AUGUSTA — Maine House Democrats sent a letter to Attorney General William Schneider’s office Monday formally requesting a written opinion on whether there is a conflict between Maine law and Darryl Brown serving as commissioner of the Department of Environmental Protection.

House Minority Leader Emily Cain, D-Orono, said her office sent the letter after giving Republican Gov. Paul LePage, who appointed Brown, the opportunity to ask for the guidance himself.

“We would have much preferred the governor’s office to make a public, formal request to the Attorney General’s Office,” she said. “I’m not going to question why they did or didn’t, I just think we all need to know.”

Cain said it is not a partisan issue, and she hopes that any inquiry will end with Brown being eligible to continue serving. But she said any ongoing ambiguity could be troublesome for the department’s work.

“We expect the Attorney General’s Office to respond quickly to give us a direct and honest answer,” Cain said. “Commissioner Brown has been doing a good job; he’s been working with the Legislature. But the longer we go with this question hanging over him and the work of the department, the more potentially unfortunate the results could be.”

Last month, concerns were raised after MaineToday Media reported that language in federal law that has prompted an informal investigation by the U.S. Environmental Protection Agency is also in Maine law.

According to the state statute, anyone who has received, in the two years before their appointment, at least 10 percent of their income directly or indirectly from clients who receive or apply for permits or licenses under the federal Clean Water Act may not be commissioner of the Maine DEP.

Brown owns Main-Land Development Consultants, an environmental consulting firm that he founded in 1974.

He told lawmakers during his confirmation hearing on Jan. 25 that 25 percent to 35 percent of his firm’s work involved DEP permitting. He said Monday that he does not exceed the 10 percent income limit with work under the Clean Water Act.

“At this point, I am confident that I don’t exceed the 10 percent threshold,” he said.

He acknowledged that the issue is complicated and said he has asked his private attorney to compose a response to the EPA’s inquiry.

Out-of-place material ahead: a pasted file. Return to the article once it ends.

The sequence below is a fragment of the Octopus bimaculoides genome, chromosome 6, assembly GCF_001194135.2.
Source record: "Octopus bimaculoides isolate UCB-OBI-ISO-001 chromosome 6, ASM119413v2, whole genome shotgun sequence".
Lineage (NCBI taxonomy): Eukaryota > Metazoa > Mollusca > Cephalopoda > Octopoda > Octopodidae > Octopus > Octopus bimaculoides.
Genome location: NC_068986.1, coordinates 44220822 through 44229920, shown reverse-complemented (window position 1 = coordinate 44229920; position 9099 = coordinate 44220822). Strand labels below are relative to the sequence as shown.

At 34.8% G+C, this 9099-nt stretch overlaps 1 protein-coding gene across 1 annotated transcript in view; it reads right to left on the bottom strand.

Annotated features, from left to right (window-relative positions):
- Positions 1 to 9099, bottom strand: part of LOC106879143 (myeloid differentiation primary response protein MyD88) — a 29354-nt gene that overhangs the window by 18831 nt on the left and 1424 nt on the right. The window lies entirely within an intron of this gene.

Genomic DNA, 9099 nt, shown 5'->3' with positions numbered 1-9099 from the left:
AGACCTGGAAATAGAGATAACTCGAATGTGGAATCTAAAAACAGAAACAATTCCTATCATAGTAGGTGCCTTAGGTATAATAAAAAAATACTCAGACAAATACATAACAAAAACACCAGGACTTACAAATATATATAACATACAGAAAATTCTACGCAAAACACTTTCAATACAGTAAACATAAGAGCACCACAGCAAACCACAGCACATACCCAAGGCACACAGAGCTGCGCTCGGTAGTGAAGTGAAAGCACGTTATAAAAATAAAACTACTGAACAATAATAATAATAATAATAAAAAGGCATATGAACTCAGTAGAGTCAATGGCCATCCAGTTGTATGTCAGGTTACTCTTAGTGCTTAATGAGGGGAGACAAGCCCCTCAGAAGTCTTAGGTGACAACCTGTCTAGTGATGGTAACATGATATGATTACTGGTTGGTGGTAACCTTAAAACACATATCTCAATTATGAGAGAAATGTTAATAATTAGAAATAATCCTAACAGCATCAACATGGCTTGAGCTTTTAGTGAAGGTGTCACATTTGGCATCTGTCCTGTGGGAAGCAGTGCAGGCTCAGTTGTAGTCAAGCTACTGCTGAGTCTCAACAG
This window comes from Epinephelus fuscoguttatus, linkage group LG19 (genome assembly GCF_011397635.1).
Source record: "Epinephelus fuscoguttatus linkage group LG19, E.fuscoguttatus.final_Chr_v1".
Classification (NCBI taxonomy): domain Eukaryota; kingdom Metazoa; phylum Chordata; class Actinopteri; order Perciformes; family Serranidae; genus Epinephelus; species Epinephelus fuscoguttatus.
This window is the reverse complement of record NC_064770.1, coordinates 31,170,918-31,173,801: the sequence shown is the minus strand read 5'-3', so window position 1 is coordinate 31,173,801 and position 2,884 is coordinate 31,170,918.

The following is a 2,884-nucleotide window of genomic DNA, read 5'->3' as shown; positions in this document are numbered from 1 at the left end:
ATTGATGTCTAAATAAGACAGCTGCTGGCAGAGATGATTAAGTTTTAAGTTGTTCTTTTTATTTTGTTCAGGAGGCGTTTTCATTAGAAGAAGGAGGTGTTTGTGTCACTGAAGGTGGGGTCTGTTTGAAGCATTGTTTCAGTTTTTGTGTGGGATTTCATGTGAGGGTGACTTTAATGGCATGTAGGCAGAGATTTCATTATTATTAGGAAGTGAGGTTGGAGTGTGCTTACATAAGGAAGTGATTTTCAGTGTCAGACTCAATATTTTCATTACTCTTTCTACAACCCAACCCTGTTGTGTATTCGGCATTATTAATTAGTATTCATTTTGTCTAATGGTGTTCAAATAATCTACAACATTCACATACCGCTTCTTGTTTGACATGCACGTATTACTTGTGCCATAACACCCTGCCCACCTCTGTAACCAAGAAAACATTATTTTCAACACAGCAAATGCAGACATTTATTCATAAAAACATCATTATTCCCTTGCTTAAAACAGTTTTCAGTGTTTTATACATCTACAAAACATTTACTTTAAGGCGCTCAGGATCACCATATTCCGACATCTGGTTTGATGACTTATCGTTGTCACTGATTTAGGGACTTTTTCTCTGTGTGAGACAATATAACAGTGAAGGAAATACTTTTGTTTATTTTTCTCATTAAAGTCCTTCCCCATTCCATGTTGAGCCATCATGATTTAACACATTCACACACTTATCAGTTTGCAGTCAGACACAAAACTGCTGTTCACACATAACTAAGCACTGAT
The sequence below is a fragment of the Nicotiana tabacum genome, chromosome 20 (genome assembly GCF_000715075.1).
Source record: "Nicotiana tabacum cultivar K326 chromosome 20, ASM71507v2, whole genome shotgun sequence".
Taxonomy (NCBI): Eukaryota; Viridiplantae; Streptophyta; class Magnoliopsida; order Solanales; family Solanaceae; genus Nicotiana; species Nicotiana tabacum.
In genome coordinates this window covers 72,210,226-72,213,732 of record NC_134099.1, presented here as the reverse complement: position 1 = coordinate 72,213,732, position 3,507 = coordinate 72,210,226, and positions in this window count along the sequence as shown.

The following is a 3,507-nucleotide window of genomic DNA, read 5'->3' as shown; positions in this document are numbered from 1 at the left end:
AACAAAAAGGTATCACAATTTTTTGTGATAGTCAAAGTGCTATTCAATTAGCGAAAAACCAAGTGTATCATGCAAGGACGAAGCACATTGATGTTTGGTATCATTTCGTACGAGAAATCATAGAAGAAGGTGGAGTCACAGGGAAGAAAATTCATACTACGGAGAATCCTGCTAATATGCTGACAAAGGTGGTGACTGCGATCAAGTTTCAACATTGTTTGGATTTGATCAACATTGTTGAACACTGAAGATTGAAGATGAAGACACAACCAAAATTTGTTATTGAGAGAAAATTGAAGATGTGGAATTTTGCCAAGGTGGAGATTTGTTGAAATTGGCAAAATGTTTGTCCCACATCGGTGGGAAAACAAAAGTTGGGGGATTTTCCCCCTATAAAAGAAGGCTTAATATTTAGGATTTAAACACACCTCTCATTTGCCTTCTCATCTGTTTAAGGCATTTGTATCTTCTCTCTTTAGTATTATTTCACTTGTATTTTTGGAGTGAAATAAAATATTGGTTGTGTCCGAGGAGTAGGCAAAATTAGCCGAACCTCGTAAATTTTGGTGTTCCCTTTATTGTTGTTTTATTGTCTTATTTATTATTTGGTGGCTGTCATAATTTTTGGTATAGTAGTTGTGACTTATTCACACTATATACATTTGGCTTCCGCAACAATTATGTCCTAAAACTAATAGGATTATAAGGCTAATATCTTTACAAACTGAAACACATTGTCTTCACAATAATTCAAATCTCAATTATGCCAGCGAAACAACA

“If I didn’t turn it over to my private attorney I’d be spending hours every day trying to sort through the legalities of the request, and I just can’t be distracted from the duties here at the department,” he said.

Brown has removed himself from any of his company’s business before the department.

Steve Hinchman, an environmental attorney for the Androscoggin River Alliance, requested in early February that the EPA investigate the potential conflict. The EPA responded in mid-March by requesting information from Brown, due April 15.

Brown issued a statement to his entire department Monday, letting DEP employees know that he is working to comply with the EPA inquiry and is committed to his work as commissioner.

The EPA’s informal investigation is meant to determine whether there is reason to begin a formal proceeding, which could result in Maine losing the authority to issue certain EPA permits, if Brown is found to be ineligible.

The Maine law has broader implications, said Sean Mahoney, an attorney who is director of the Conservation Law Foundation of Maine.

“It does inject uncertainty (in the permitting process) and it makes it important that the Attorney General’s Office publicly make clear how the law applies and that they are providing that opinion to the governor’s office,” he said.

Mahoney said Schneider’s office should address the potential impact if Brown is found to be ineligible to serve as commissioner.

Brown dismissed concerns about permitting uncertainty, reiterating that he is eligible to serve.

Late last month, the governor’s office said it became aware of Maine’s statutory language when Hinchman raised the EPA issue. Schneider’s and LePage’s offices continued to decline comment Monday on whether there was ever an oral briefing on the issue.

“The silence from the governor’s office remains deafening on this issue,” said Mahoney.

Rebekah Metzler– 620-7016

[email protected]

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